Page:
The Canadian economy might have staged a modest rebound at the end of 2023. Statistics Canada is expected to report an incremental 0.1-percent gain in November – according to a preliminary estimate, the manufacturing, transportation, and natural resource industries helped offset softness in the retail sector – and December’s read could look better, with higher-frequency spending data pointing to a bigger gain in household consumption. This isn’t expected to last: consumer and business surveys are pointing to renewed weakness in the early new year, with spending and investment levels likely to resume their descent. (08:30 EDT)
Wage growth may have accelerated slightly in the fourth quarter, with the Federal Reserve’s preferred Employment Cost Index ticking higher to an annualized 4.4 percent pace from 4.3 percent in the prior quarter. This shouldn’t alarm policymakers – evidence of a “wage-price spiral” has proven non-existent in the post-pandemic years, and survey data suggests that most employers expect costs to moderate in coming months. (08:30 EDT)
The Federal Open Market Committee will almost certainly leave its major policy settings unchanged for a fourth consecutive meeting, but December’s growth and inflation data could complicate the picture for forward guidance, impacting market expectations for rate cuts in coming months. With labour markets, wage gains, and overall growth continuing to defy expectations for a slowdown, language in the accompanying statement is likely to signal greater confidence in the economy’s underlying strength – something that would ordinarily indicate an underlying hawkish bias. However, with inflation falling, real rates pushing ever farther into restrictive territory, and some signs of softness emerging in the deeper recesses of the economy, officials could add sentences referring to greater “uncertainties” in the outlook, and expressing a willingness to take measures that “sustain the expansion” – wording likely interpreted by markets as telegraphing imminent policy easing. We don’t expect an announcement on slowing the pace of balance sheet reduction at this meeting, but discussion among committee members about ensuring an “ample” supply of reserves in the system could intensify, putting the conditions in place for a move in March or April – or, perhaps, in an inter-meeting announcement. (14:00 EDT)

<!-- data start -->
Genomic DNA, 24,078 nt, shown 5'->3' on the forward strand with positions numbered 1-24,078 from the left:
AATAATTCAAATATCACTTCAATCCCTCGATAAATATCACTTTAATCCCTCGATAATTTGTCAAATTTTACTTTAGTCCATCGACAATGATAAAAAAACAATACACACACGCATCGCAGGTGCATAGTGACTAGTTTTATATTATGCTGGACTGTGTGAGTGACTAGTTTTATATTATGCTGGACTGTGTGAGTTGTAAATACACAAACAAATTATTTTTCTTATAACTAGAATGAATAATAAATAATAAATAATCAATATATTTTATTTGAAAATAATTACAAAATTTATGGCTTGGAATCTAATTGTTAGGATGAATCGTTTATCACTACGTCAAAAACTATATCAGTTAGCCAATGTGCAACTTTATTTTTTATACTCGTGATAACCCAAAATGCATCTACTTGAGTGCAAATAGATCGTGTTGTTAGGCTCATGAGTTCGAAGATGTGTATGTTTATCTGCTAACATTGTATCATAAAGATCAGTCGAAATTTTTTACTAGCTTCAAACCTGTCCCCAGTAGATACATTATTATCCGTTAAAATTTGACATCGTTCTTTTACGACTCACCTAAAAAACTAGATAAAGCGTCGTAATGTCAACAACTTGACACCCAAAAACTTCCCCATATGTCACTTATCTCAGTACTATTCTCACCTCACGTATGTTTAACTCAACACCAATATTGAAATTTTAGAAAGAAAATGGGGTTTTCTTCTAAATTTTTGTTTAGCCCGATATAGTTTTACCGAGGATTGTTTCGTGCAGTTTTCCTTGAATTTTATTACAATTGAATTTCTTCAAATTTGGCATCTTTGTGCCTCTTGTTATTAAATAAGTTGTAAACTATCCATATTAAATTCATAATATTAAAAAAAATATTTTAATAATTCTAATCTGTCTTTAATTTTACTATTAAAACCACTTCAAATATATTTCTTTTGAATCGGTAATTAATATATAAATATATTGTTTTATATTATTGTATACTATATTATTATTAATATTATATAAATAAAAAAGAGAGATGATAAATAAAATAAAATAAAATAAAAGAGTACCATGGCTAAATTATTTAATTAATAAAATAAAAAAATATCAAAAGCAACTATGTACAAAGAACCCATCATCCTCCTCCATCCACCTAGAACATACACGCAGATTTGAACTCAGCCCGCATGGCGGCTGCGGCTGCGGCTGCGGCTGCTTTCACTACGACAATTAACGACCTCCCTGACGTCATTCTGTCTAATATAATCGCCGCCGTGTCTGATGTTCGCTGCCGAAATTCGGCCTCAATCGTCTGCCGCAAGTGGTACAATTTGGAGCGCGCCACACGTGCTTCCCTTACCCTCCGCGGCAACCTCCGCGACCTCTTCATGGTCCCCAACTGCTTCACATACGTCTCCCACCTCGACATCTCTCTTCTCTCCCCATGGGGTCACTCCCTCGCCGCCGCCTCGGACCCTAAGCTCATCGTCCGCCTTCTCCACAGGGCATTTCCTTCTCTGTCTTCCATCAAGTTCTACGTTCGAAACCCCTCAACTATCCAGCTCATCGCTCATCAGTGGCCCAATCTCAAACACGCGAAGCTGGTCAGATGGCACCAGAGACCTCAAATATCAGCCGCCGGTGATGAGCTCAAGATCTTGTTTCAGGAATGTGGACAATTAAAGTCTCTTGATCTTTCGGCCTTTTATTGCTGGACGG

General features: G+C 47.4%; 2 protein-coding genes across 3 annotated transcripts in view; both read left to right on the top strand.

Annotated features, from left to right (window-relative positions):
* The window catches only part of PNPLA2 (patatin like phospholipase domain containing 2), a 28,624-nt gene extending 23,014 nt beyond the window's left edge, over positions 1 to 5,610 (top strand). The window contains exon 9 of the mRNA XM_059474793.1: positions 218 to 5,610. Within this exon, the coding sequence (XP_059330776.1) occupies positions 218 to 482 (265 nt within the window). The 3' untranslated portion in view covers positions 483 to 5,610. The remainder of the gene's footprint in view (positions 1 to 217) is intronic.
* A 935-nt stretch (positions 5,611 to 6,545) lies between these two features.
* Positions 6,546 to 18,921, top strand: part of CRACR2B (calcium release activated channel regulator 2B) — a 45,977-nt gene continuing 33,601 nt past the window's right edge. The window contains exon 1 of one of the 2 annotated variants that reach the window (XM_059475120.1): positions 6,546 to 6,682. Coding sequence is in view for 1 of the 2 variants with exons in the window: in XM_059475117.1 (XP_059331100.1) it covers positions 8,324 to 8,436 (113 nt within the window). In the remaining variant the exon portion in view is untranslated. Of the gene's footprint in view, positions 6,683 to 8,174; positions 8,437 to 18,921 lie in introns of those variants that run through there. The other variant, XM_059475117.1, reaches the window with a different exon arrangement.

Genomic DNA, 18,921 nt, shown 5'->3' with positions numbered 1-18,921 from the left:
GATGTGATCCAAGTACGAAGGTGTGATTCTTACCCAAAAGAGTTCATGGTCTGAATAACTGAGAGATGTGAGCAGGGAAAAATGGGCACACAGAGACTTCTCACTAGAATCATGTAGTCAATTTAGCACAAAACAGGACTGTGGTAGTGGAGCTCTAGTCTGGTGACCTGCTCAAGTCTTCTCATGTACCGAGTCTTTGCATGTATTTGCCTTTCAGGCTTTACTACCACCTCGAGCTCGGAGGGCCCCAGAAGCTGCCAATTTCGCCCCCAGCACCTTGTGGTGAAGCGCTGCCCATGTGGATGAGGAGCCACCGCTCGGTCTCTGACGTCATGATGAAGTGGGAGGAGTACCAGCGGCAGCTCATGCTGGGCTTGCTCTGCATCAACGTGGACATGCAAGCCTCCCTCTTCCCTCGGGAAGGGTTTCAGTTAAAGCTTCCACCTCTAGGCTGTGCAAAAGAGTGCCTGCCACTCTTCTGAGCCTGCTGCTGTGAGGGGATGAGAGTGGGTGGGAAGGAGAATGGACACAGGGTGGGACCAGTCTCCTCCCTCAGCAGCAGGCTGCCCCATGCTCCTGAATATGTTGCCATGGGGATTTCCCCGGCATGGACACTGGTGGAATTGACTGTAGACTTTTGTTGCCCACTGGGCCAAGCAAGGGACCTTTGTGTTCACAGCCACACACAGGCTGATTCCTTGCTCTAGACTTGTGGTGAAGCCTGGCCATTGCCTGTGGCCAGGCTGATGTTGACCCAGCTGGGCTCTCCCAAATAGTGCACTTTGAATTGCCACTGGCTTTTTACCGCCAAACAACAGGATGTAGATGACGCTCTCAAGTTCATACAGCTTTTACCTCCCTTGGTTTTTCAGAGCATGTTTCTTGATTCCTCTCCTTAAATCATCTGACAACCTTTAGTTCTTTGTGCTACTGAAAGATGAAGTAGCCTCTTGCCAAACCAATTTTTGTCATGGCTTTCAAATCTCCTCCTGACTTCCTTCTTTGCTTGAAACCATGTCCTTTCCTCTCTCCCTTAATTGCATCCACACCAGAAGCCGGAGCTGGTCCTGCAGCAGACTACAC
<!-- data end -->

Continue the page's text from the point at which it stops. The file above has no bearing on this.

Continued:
Disinflation in the euro area likely accelerated in January as December’s year-over-year base effects faded. Markets think headline consumer price growth slowed to 2.6 percent in January from 2.9 percent in December, with the core measure slumping from 3.4 percent to 3.1 percent – a level that would put it within shouting distance of the European Central Bank’s target. A downside undershoot could boost wagers on earlier rate cuts, but we think June remains the safer bet – Teutonic influences on the central bank’s policy committee are likely to argue for a cautious approach for now. (05:00 EDT)
Markets expect a distinct dovish shift even as the Bank of England keeps all of its major policy settings unchanged for a fourth meeting. Prompted by a sharp decline in inflation pressures – projections could show price growth returning to target within the next six months, almost a year ahead of schedule – at least one official is expected to vote for a rate cut, and statement language is seen pivoting away from a tightening bias toward providing hints of easing ahead. The pound could experience an upward jolt if this doesn’t pan out however – if policymakers maintain a more hawkish footing, market consensus could shift. (07:00 EDT)
The US job creation engine probably kept decelerating in an unusually-cold early January, with fewer than 170,000 jobs added – still above population growth, but below the levels reached last year. Downward revisions in the November and December numbers could see the unemployment rate pushing higher to 3.8 percent from 3.7 percent, while putting modest downward pressure on wage growth indicators. (08:30 EDT)